Thursday, July 4, 2013

Declaration of Independence: A Narrative Intervention

People have been using documents to mark important events and decisions ever since writing was invented millenia ago. It is said that the ten commandments were documents carved into stone tablets, and carried around by the Israelites as representations of their covenant with God. Similarly, every religious tradition has some form of sacred text. Documents play a pivotal role in human relationships as well, both political and domestic. The Declaration of Independence is a political example, along with innumerable other famous documents (the Declaration of Independence, the Magna Carta, the Bill of Rights, and many others). Domestic examples include marriage licenses, contracts, restraining orders, among other things.

Narrative Therapy draws on this human tendency to create documents signifying important moments, decisions, and changes. Documents serve as a symbol - a visible manifestation to clients and to others - of what clients have achieved, decisions and changes they have made, and preferences they have for their future vis-a-vis the problem(s) that brought them to therapy. The documents used in Narrative Therapy may be modeled after various documents, social, political, religious, or otherwise. Contracts, letters, certificates and diplomas are some common examples. Often the problem, externalized and sometimes personified, is addressed in the document (for example, a letter can be addressed to or from the problem, and contracts may be drawn up between the client and the problem).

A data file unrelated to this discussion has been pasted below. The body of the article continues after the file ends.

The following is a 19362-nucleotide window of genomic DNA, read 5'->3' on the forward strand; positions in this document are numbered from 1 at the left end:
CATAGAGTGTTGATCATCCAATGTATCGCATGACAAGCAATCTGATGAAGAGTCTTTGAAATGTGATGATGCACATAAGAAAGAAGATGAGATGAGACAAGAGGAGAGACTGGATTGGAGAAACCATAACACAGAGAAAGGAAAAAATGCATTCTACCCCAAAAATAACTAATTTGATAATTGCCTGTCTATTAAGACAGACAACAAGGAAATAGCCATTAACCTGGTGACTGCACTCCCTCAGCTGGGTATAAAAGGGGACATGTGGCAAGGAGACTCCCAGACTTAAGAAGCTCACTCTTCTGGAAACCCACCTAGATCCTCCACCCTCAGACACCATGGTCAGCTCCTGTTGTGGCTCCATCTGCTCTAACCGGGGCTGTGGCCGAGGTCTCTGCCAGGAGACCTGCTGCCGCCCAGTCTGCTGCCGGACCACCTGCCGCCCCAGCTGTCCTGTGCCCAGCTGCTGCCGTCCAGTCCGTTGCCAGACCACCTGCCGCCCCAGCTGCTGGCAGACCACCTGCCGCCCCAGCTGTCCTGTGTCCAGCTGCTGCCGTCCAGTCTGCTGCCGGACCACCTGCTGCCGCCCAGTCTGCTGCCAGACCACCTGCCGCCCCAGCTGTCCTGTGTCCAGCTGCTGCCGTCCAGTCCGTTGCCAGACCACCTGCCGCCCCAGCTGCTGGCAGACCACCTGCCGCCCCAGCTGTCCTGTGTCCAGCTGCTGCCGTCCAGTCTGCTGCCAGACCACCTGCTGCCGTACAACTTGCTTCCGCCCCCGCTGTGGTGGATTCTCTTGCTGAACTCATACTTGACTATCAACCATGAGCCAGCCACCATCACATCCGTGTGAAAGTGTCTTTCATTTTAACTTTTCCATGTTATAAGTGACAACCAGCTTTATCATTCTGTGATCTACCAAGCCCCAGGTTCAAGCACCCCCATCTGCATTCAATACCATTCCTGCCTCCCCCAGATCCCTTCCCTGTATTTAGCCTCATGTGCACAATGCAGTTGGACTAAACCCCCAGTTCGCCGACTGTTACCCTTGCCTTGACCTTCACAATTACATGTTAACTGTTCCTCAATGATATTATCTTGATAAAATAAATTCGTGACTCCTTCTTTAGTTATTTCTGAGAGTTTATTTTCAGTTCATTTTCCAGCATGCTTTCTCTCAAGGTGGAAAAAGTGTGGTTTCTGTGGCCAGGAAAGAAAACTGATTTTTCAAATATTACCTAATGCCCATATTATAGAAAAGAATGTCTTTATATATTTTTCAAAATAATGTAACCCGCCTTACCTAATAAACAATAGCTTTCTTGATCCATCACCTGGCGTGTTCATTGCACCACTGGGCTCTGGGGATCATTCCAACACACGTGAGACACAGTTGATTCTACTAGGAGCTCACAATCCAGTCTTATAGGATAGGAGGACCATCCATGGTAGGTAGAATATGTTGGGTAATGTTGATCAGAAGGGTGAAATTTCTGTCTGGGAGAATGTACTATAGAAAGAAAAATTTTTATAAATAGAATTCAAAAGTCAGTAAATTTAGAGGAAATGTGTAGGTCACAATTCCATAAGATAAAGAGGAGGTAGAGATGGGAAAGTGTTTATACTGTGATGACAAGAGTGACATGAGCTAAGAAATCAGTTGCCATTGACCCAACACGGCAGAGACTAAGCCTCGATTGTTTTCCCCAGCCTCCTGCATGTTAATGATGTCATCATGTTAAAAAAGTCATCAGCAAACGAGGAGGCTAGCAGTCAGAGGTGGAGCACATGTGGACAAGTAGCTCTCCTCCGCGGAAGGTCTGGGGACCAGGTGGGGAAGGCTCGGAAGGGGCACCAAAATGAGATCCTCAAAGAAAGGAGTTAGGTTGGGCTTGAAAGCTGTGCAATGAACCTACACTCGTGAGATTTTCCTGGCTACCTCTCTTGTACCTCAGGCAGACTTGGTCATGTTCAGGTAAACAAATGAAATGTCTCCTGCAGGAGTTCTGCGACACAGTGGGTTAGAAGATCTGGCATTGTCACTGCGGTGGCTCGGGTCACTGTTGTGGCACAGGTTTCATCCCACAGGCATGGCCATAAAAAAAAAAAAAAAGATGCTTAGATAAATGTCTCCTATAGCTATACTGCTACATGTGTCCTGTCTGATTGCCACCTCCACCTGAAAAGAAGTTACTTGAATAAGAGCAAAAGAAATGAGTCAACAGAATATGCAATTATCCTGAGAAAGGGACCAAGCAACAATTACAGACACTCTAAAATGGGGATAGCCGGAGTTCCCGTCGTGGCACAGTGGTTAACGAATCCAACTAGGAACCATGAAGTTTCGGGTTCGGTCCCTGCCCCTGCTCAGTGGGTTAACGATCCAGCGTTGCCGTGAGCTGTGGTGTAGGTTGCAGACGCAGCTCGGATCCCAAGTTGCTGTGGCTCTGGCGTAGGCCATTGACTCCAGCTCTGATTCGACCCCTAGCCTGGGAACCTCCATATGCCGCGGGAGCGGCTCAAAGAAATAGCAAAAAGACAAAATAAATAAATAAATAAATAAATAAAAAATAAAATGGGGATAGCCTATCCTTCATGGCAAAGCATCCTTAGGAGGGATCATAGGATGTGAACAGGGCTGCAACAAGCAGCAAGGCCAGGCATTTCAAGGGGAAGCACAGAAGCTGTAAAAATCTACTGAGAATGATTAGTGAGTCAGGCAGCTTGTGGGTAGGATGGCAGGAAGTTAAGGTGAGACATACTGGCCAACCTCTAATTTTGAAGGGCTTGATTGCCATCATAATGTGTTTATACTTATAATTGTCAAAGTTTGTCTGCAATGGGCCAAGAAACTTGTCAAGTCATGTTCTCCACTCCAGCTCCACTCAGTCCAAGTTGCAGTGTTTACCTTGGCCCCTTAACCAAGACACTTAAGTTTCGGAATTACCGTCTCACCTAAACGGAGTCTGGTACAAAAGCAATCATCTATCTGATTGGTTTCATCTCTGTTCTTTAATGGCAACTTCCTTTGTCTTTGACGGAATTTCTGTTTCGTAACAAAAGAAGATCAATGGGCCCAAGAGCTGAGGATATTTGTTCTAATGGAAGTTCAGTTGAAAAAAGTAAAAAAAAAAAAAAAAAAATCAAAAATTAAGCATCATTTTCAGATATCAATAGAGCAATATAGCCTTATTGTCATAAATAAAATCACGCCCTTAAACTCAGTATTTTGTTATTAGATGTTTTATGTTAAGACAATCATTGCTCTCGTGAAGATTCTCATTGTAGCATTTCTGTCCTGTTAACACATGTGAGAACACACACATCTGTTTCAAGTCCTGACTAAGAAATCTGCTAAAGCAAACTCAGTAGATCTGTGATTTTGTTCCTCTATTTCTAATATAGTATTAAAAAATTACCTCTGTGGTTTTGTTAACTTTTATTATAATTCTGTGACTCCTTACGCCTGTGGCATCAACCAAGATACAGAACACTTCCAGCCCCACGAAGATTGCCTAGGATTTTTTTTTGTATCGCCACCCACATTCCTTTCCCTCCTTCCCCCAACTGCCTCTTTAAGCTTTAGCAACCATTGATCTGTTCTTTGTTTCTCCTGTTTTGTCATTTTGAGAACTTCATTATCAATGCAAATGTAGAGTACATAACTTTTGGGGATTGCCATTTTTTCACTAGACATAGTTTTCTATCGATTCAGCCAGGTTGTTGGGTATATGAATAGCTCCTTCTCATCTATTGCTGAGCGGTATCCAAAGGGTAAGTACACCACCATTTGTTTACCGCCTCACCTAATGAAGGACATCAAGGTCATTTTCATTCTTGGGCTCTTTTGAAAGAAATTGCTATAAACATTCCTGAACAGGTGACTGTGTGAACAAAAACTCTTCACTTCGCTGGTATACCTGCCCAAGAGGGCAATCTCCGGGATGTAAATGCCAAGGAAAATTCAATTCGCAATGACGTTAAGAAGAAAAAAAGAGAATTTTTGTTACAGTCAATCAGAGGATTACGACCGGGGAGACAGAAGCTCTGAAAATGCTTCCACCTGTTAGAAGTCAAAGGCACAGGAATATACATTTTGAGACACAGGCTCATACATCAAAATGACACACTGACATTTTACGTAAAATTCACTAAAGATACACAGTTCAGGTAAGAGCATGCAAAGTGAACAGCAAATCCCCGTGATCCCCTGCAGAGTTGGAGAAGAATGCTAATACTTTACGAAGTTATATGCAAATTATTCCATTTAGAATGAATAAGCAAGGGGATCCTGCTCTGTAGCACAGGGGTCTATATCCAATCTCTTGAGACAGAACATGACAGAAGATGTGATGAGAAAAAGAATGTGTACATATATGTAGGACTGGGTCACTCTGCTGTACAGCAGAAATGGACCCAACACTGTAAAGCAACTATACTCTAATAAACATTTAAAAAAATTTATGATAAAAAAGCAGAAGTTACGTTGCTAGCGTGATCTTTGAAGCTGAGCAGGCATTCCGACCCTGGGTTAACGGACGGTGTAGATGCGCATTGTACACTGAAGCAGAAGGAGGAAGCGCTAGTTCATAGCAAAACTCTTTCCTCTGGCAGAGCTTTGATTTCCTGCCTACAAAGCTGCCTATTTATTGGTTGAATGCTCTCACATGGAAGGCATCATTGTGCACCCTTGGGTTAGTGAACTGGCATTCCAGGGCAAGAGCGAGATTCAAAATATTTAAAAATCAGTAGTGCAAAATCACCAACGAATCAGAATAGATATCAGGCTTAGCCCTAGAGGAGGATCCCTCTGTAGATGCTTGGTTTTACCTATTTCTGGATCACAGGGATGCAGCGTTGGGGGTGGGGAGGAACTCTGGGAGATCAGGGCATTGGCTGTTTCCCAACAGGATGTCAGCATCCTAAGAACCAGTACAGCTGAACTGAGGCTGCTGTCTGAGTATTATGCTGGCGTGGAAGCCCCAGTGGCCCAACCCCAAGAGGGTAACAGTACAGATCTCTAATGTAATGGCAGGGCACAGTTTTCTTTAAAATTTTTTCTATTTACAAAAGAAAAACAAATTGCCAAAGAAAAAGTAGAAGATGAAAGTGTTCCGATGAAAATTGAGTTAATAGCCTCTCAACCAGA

An illustration of this kind of intervention that is particularly fitting for today, Independence Day in the U.S., is a Declaration of Independence from the problem. The format I've used is as follows:

Choose an area or issue in your own life from which you would like to declare independence. Write your own Personal Declaration of Independence following the five-part structure of the U.S. Declaration of Independence, develop each as thoroughly and as creatively as you can.

I. Introduction (Preamble)
Why are you writing this document? From what are you declaring independence? What are the conditions causing the desire to separate?

II. Philosophical Foundation
What human rights and privileges support your right to declare your independence?

III. Nature of the Complaint
Describe the actual situation, including three or four specific grievances detailing how your rights have been violated.

IV. Explanation of Previous Actions
Describe what the ideal or tolerable situation would be. Specify what remedy is needed to correct the complaint, and detail what efforts have already been made to address the problem and achieve the ideal or tolerable state.

V. Resolution
State in your own words that all other efforts have failed, and describe what you intend to do now (what this Declaration of Independence means).

Don't forget to sign your document!

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